Beiträge zur Kunde der indogermanischen Sprachen, Volume 30

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R. Peppmüller, 1906 - Comparative linguistics

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Page 234 - ... any idea of number associated with it. The concept of duality, also, is grasped with perfect readiness. This concept is, in its simplest form, presented to the mind as soon as the individual distinguishes himself from another person, though the idea is still essentially concrete. Perhaps the first glimmering of any real number thought in connection with 2 comes when the savage contrasts one single object with another — or, in other words, when he first recognizes the pair. At first the individuals...
Page 238 - The savage can form no mental concept of what civilized man means by such a word as " soul " ; nor would his idea of the abstract number 5 be much clearer. When he says five, he uses, in many cases at least, the same word that serves him when he wishes to say hand; and his mental concept when he says five is of a hand.
Page 232 - There are dialects which are in a state of infantile bewilderment before the problem of numeration; they have words for 'one,' 'two,' and 'three;' but all beyond is an undivided 'many.
Page 234 - At first the individuals composing the pair are simply " this one " and " that one," or " this and that" ; and his number system now halts for a time at the stage when he can, rudely enough it may be, count 1, 2, many. There are certain cases where the forms of 1 and 2 are so similar that one may readily imagine that these numbers really were "this" and "that" in the savage's original conception of them; and the same likeness occurs in the words for 3 and 4, which may readily enough have been a second...
Page 227 - In the methods of finger counting employed by savages a considerable degree of uniformity has been observed. Not only does he use his fingers to assist him in his tally, but he almost always begins with the little finger of his left hand, thence proceeding towards the thumb, which is 5.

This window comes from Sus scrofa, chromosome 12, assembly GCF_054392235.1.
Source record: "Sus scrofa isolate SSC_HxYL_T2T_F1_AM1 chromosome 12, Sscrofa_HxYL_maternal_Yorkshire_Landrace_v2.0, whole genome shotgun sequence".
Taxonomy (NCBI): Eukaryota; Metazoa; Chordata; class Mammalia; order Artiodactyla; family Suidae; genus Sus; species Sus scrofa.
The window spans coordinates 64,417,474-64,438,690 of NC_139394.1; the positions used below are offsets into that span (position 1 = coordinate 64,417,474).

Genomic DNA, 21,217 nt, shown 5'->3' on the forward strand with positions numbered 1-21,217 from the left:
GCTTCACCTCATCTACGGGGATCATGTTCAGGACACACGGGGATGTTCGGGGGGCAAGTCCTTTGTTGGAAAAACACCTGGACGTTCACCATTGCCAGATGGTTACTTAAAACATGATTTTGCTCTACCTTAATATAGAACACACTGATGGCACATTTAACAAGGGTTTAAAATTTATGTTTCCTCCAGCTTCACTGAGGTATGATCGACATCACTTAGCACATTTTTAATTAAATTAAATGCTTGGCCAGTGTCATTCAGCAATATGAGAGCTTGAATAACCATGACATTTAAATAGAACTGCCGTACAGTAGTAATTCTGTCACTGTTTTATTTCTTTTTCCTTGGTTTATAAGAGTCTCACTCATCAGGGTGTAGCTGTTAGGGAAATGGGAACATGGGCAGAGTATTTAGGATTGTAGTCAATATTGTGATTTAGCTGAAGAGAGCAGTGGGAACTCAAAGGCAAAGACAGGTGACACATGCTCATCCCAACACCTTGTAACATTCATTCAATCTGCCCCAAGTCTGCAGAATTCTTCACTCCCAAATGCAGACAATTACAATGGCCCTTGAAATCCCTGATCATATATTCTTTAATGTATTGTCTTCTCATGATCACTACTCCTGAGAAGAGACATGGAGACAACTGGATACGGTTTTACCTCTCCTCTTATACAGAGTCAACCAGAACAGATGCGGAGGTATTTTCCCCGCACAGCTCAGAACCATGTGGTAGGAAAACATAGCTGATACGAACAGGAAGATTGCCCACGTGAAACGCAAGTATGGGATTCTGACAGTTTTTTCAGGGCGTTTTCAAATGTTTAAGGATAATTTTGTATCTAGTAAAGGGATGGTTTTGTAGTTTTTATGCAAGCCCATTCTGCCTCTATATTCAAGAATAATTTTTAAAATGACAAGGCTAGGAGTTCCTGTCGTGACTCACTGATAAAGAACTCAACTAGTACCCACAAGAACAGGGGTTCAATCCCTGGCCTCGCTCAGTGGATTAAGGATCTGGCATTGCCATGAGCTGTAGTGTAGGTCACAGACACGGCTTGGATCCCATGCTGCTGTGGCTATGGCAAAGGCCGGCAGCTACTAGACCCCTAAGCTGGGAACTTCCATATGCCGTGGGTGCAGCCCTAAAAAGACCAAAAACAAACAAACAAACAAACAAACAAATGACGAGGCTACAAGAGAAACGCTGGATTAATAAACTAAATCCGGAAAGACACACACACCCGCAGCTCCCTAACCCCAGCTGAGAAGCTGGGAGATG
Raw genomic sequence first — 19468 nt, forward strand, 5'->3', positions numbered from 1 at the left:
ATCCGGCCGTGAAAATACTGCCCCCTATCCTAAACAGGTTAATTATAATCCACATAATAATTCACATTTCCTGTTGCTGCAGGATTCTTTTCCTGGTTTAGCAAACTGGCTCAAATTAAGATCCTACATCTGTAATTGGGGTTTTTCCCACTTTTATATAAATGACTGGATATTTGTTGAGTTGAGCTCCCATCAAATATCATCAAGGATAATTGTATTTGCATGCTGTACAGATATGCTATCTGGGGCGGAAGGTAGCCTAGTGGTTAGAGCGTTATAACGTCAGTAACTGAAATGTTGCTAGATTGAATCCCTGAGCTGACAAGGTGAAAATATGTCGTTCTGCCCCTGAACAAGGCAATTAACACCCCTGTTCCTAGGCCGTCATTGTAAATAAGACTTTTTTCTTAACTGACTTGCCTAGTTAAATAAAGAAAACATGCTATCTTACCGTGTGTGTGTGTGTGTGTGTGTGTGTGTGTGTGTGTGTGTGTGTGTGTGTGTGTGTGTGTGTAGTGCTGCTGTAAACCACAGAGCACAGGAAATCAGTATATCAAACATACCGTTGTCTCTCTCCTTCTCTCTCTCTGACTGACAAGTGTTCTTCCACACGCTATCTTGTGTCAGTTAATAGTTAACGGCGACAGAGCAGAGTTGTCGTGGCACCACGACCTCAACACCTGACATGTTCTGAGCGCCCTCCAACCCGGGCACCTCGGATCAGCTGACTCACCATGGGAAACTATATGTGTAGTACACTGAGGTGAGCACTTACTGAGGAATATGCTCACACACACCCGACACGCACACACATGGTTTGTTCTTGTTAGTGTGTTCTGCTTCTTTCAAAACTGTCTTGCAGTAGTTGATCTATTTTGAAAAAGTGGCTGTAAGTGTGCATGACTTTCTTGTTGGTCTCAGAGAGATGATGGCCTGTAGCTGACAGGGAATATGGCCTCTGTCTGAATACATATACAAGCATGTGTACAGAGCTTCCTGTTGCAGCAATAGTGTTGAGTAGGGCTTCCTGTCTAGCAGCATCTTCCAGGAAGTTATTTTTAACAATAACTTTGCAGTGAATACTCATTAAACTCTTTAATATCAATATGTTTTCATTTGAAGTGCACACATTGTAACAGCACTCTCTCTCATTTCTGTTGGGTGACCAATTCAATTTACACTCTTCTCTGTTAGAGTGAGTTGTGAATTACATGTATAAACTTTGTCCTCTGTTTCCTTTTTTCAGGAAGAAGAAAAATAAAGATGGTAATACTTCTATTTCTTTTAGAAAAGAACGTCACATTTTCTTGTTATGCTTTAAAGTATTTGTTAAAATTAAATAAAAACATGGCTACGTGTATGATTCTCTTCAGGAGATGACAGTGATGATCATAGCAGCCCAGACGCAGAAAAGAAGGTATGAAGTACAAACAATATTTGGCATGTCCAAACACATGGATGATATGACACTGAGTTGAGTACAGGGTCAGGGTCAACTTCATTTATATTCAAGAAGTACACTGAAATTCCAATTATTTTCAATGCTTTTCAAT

Page 320 - ich preise" u. dgl. sind, — so äußert sich Oldenberg s. 364 — mit oder ohne vah, allein — gleichviel aus welchen gründen, aber die tatsache steht fest — eben die formen wie huve ttuae".
Page 232 - The Andamans have only two numeral words, though they count as high as 10 by means of their fingers. Ten they express by their word for "all".
Page 168 - ... Das gewichtlosere Wort gibt alsdann seine Unabhängigkeit, nicht aber seine Selbständigkeit, als getrenntes Element der Rede auf. Es verliert seinen Akzent und fällt in das Gebiet des Akzents des gewichtigeren Wortes." Humboldt, Kawisprache p. CLXXVI. Buttmann, Ausführliche Sprachlehre I 61: „Enklitisch sind nur solche Wörter, welche durch Sinn und Aussprache so genau an das vorhergehende Wort sich anschließen können, daß sie ihren Ton auf dasselbe werfen. Vgl. Bezzenberger BB 30 (1905)...
Page 165 - Aurelius nusciciones esse caecitudines nocturnas. Aelius Stilo: qui plus videret vesperi quam meridie, nee cognosceret, nisi quod usque ad oculos admovisset.
Page 248 - Opawinge [Opawi"xe], one hundred, is derived from pawinga [pawi"xa], to go around in circles, to make gyrations, and contains the idea that the round of all the fingers has again been made for their respective tens. So the circle is never used for less than one hundred, but sometimes signifies an indefinite number greater than a hundred. The circle, in this instance, therefore, was at first believed to express the killing in battle of many enemies.

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